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The Hangover

The Hangover

When I was in high school, we had to take standardized writing tests.   (It’s hard to standardize writing, but standardized tests are what school’s about, right?)  There were lots of categories – persuasive, biographical, etc.  If you were lucky, you got “imaginative.”   And you were given a setup – an unopened letter, a 30 year journey, a dying word – and asked to write the story that explains it.    I totally failed this test.

Credit the writers of “The Hangover” — Jon Lucas & Scott Moore – with creating the granddaddy of all setups.   Four guys travel to Vegas for a bachelor party.   Three of them wake up the next morning.  There’s a tiger in the bathroom, a chicken under the piano, and a baby in the closet.   One of the guys is missing a tooth.  None of them can remember a thing.  Furthermore, a few things are missing: a mattress, and the guy who was sleeping on it.  The groom.

Oh, the stories that could unfold from such a setup.  I guarantee you could give it to a hundred different writers, and get vastly, wildly different stories back from them.  About half of those stories would be really good, and a handful might be brilliant.   Sadly, the story Lucas & Moore wrote isn’t brilliant.  It’s pretty good, but still, a bit disappointing.

The three guys are Bradley Cooper, the slick, self-centered ladies’ man, Stu, the uptight and henpecked dentist (his girlfriend is so awful you know within five minutes of meeting her that he’s destined to leave her before the film is over) and Zach Galifianakis, the bride’s brother, who is… an enigma.   A child molester?   A few bricks short of a load?   Asperger’s syndrome?    Maybe.    Oh, and there’s also a groom, but he’s hardly in the movie, so it’s okay that he doesn’t have much personality to speak of.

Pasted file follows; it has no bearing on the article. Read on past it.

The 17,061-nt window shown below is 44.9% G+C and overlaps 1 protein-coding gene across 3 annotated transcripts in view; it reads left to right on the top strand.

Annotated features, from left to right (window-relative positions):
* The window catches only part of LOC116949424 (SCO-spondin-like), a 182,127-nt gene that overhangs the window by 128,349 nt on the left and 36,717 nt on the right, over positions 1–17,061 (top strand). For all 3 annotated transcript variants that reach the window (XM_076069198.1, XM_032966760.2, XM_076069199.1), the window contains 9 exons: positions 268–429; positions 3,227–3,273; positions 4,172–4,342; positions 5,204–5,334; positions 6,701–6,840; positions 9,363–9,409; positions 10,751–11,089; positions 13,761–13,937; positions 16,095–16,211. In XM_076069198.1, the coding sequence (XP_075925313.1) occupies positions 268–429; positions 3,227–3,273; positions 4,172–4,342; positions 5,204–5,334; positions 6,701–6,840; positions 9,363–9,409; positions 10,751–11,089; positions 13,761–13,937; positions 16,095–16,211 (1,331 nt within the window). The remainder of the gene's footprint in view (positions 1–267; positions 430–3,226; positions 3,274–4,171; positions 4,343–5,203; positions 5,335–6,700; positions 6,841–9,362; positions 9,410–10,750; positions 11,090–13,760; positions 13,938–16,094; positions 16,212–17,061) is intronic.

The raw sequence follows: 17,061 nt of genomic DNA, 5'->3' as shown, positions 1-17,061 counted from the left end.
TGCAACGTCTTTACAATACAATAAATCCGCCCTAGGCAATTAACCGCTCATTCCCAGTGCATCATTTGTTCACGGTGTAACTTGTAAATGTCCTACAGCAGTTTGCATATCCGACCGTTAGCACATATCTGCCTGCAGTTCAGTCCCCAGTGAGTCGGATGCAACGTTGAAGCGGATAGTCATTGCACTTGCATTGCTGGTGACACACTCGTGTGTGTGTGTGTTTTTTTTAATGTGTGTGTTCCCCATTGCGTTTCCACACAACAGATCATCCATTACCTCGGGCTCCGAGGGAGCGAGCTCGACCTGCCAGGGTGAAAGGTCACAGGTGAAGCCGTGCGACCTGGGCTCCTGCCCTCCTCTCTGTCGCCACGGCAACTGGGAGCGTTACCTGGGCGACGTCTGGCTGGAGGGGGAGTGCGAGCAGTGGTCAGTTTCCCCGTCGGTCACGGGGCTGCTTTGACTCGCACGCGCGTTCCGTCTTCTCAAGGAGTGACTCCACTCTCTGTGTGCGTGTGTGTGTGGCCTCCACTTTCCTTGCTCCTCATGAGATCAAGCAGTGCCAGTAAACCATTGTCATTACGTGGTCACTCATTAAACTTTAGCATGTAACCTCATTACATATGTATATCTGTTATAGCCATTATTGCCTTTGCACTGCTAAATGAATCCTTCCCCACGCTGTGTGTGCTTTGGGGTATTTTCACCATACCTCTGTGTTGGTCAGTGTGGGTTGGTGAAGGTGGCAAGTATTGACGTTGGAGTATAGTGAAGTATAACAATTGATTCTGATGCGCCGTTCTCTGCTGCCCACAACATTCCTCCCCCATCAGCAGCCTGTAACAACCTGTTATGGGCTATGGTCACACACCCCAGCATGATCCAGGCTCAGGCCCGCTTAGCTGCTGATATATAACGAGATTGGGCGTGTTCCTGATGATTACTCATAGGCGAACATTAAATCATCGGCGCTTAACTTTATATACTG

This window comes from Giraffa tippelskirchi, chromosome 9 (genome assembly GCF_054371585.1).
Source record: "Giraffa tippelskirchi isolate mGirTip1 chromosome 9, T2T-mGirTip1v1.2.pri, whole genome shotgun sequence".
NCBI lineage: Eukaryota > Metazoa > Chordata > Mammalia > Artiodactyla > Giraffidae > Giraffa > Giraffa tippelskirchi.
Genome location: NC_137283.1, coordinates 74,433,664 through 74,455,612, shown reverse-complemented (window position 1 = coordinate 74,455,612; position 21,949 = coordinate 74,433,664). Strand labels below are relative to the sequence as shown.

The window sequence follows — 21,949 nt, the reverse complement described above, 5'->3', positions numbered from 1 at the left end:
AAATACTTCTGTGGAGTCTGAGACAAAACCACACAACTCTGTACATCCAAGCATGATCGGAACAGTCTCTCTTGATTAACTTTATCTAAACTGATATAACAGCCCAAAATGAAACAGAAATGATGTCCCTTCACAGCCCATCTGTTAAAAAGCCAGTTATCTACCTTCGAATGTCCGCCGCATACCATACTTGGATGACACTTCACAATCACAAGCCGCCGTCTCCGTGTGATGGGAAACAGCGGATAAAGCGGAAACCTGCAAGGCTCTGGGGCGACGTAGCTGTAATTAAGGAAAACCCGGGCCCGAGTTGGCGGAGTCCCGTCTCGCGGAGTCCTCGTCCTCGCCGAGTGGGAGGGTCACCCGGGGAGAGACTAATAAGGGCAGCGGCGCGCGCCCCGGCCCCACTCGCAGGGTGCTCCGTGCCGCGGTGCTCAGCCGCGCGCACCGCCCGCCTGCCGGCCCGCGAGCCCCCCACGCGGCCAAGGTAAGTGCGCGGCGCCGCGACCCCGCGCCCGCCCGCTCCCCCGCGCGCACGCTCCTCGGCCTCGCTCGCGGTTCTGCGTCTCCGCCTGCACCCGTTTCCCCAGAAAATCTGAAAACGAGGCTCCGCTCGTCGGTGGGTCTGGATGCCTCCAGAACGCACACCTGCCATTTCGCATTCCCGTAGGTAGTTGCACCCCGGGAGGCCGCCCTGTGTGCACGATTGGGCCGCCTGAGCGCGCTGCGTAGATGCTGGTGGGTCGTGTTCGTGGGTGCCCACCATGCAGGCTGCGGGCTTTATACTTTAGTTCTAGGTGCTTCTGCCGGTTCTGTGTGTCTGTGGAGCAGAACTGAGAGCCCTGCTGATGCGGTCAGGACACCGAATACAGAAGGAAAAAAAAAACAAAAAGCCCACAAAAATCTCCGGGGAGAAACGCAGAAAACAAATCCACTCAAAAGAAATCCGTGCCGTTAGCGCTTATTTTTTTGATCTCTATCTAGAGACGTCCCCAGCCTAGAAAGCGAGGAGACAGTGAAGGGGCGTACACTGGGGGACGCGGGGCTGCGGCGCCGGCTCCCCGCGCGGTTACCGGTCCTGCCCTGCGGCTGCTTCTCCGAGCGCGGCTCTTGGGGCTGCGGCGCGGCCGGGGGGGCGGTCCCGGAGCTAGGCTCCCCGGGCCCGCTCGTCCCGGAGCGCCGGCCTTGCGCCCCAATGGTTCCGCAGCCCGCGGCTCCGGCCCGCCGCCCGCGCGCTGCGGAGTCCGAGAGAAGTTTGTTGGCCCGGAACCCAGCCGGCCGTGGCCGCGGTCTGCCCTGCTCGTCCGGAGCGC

“The Hangover” spends a little time letting us get to know these guys, and then The Night happens.   And the next day is spent trying to figure out what happened, and where the groom is.   One of the fun things about “The Hangover” is that the weirdness keeps coming – after you think you’ve seen it all, the valet brings back a cop car.   And Mike Tyson shows up at the hotel.   And there’s a naked guy in the trunk.   This is good stuff.

But what’s disappointing about it all is that everything gets explained, and nothing amounts to anything.    Basically, they got drunk and did some random, stupid stuff.  Everything remains disconnected.   The tiger has nothing to do with the baby, which as nothing to do with the mattress on the roof.   (The chicken never is explained, but really, do chickens have to be explained?)   “The Hangover” has a chance to be a great one-thing-led-to-another-and-it-all-made-sense-at-the-time flick – a film like Scorsese’s immortal “After Hours” — but completely strikes out on that count.    Yeah, some funny stuff happens, and some stuff that’s supposed to be funny (the tazer scene, for instance) happens, but none of it goes anywhere, or amounts to anything.    The thing about a great setup: it needs an even better payoff.  And “The Hangover” can’t deliver.

It’s easy to get caught up on what “The Hangover” could have been and miss what it actually is.   Really, this is a pretty funny movie.  It’s at least above average.   Galifianakis, in particular, has incredible timing and a great delivery.   Half the time he just seems to be riffing on whatever’s around him, dropping non sequiturs deadpan.   Mike Tyson dancing to Phil Collins is brilliant, and Ken Jeong has an awful lot of fun as a diminutive Asian gangster.    It’s fast-paced, quite often smart and sharp, more than occasionally hilarious.   As the old folks used to say, a good time will be had by all.

It just won’t be one you’ll particularly want to see again.  That’s all.

Recommended

  • if you’re looking for summer comedy at the theaters.   It’s better than anything else out there right now.
  • if you loved (and watched repeatedly) “Old School” and “Road Trip.”
  • if you really don’t mind forgetting a movie as soon as you’ve watched it.

Not Recommended

  • if you’re a frustrated comic or screenwriter.   You’ll spend the whole movie thinking of ways you could’ve written it better.
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